Real Images MIRROR Program provides young girls with self-image workshops. As we continue to strengthen this program, we need the help of the community. In order for the community to be invested, we must understand the high need for young girls to have a safe outlet to work through these issues:
The Imagery of Beauty in the Media
We’re all aware the false perception of how a model or celebrity looks due to the skills of Photoshop. And while the fashion industry has become more welcoming to plus size models, there’s still more work to be done. Our young girls are fighting a battle with poorly defined beauty standards created to increase advertising and marketing dollars.
According to a study by the Girl Scouts of America in 2010, out of over 1000 adolescent girls surveyed, 88% of the girls believe that the media puts a lot of pressure on them to be thin and 65% believe that the body image represented in the fashion industry in the media is too skinny, and 60% said they compare their body to what they see in magazines.
The Pressure of Having Sex to be Valued
The pressure to have sex too soon in a relationship is a feeling some adult women have. Think about the emotional pressure that affects our young girls who do not have enough confidence in themselves and lacks the emotional maturity to understand that saying “no, I’m not ready” does not diminishes their value as a person.
According to 2015 data from the U.S. Department of Health & Human Services Office of Adolescent Health, Arkansas was ranked 1 out of 51 (including all 50 states and the District of Columbia) on final teen births rates among females 15-19 (with 1 representing the highest rate and 51 representing the lowest rate). In the same data collection, 3% of female high school students in Arkansas reported having sexual intercourse for the first time before 13 years old. The national average was 2%. Additionally, 13% of female high school students in Arkansas reported having sexual intercourse with 4 or more persons. The national average was 9%. Lastly, 16% of female high school students in Arkansas reported they were physically forced to have sexual intercourse when they did not want to. The national average was 10%.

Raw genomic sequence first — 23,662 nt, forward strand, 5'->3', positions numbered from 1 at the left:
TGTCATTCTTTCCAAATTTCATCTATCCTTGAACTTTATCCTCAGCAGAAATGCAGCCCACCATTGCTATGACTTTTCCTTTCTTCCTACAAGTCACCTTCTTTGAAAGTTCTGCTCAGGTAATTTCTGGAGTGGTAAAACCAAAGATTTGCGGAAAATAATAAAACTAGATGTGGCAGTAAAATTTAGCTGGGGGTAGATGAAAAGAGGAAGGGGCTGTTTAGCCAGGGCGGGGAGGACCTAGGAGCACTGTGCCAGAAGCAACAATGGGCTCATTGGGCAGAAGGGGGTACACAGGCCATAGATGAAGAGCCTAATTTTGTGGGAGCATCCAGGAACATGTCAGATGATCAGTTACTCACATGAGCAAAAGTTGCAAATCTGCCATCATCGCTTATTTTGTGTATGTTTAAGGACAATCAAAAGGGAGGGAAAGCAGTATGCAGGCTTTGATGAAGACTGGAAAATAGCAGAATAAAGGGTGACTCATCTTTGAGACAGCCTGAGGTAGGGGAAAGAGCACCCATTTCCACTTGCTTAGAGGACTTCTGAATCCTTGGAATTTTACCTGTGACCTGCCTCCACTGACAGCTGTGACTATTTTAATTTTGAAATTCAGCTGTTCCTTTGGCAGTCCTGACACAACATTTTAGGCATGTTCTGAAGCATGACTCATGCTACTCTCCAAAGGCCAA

Clearly there are a lot of conversations that we need to have with our young girls in our state when it comes to their bodies and the power they have over them.
The Rise of Self Harming
Self-harm is one of the taboo subjects that most parents are unaware is a current crisis. However, an article published this year from The New York Times cites that 1 in 4 teenage girls reported to have intentionally injured themselves without aiming to commit suicide.
More and more young girls are admitting to self-harm, such as cutting. However, there isn’t enough research to determine if this trend has increased over the years. Self-harm is just another way to cope with pain and insecurities that most young girls face. More conversations and interventions are needed to shed light to the roots is this internal pain that turns physical.
The Rise of Suicide Attempts
Suicide is the third leading cause of death among American adolescents according to a study published in the journal Pediatrics. The same study found that the number of kids and teens who are hospitalized for suicidal thoughts or attempts have more than doubled from 2008 to 2015. This should be a huge cause of concern for our community. In a workshop I facilitated two years ago with African American college women, over half of the women raised their hands when I asked who had have suicidal thoughts or attempts.
Most young people cannot compartmentalize feelings of trauma, pressures to succeed, bullying, heartbreak, etc. With no help in expressing hard feelings in a constructive way, most young people become depressed and anxious. These feelings lead to suicidal thoughts and attempts.
The Lack of Adult Role Models
We must be honest that representation matters. We are in another wave of an era of women rising. More women are standing up to a misogynistic society in the workplace and in the political arena. We must remember that young girls are watching us and are in desperate need to receive advice and mentorship from us. This bold era is also a time to discuss these hard issues with young girls so that we can save them from themselves and the manufactured imagery seen in magazines, the fashion industry, and reality television.
Real Images MIRROR Program is working with Clinton School of Public Service student, Adriana Ongay, to research and develop self-image workshop curriculums for elementary, middle and high school girls. We need to survey 100 participants that include parents, teachers, and after-school program managers to gauge how to formulate these curriculums. Sign up to be surveyed on the MIRROR Research page.
Michelle B. Barnes is the founder and executive director of Real Images. Contact her at firstname.lastname@example.org. Follow Real Images @realimagesar.